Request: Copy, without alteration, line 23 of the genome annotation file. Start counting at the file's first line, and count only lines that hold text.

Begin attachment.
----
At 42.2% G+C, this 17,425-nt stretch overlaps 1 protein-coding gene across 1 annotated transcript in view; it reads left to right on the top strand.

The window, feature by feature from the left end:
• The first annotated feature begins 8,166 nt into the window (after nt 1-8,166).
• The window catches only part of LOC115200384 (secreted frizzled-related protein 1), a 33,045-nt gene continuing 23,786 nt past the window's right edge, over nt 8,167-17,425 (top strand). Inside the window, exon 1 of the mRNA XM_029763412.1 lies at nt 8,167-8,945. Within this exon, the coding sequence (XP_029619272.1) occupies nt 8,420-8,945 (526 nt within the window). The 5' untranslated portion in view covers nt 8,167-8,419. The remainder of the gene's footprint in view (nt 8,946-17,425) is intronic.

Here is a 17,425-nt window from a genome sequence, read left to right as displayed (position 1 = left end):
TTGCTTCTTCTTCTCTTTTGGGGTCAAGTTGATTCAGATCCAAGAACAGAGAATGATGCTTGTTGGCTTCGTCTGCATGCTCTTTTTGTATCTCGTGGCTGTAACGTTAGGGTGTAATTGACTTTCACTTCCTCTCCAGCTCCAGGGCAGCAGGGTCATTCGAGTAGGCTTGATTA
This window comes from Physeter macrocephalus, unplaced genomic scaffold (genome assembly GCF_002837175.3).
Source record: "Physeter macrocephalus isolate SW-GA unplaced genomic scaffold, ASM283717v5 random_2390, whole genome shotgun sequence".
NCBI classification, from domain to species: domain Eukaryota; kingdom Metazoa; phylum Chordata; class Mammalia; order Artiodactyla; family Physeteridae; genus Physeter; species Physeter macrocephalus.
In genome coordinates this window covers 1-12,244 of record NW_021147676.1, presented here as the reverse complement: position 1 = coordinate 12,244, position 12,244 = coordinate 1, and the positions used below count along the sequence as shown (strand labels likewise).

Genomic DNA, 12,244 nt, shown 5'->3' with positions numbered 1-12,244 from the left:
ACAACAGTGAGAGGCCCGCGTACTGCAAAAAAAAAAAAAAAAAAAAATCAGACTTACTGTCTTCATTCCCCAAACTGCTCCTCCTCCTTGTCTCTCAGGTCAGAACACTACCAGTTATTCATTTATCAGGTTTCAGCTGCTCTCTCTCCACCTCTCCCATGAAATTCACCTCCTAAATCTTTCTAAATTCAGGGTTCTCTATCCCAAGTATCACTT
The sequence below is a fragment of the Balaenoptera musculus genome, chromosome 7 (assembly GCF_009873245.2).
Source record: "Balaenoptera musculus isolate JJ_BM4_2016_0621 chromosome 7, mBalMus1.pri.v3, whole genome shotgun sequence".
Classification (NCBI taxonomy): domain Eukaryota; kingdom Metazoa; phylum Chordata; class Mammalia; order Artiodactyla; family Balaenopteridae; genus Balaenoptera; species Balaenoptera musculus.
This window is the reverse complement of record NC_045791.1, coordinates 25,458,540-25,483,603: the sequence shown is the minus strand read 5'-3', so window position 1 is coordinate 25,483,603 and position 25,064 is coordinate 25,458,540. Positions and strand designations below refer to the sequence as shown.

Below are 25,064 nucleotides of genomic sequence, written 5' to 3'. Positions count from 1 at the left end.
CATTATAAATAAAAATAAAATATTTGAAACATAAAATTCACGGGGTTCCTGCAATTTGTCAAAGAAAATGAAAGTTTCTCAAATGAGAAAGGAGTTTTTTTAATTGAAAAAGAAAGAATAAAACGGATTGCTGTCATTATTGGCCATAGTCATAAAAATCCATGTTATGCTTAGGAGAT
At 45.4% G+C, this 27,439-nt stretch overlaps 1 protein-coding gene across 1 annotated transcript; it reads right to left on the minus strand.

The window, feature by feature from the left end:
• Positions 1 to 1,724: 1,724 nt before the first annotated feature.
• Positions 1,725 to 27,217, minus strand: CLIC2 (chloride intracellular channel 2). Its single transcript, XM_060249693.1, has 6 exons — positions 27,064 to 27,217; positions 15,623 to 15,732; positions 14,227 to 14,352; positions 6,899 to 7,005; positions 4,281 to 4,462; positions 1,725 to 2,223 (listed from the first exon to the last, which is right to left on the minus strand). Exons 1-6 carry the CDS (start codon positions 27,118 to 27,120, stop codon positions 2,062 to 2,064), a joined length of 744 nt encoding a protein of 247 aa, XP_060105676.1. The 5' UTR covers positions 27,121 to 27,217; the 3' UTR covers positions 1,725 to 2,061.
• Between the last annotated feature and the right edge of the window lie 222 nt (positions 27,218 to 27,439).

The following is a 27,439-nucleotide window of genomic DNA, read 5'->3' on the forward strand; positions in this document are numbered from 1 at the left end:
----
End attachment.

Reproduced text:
• Between the last annotated feature and the right edge of the window lie 222 nt (positions 27,218 to 27,439).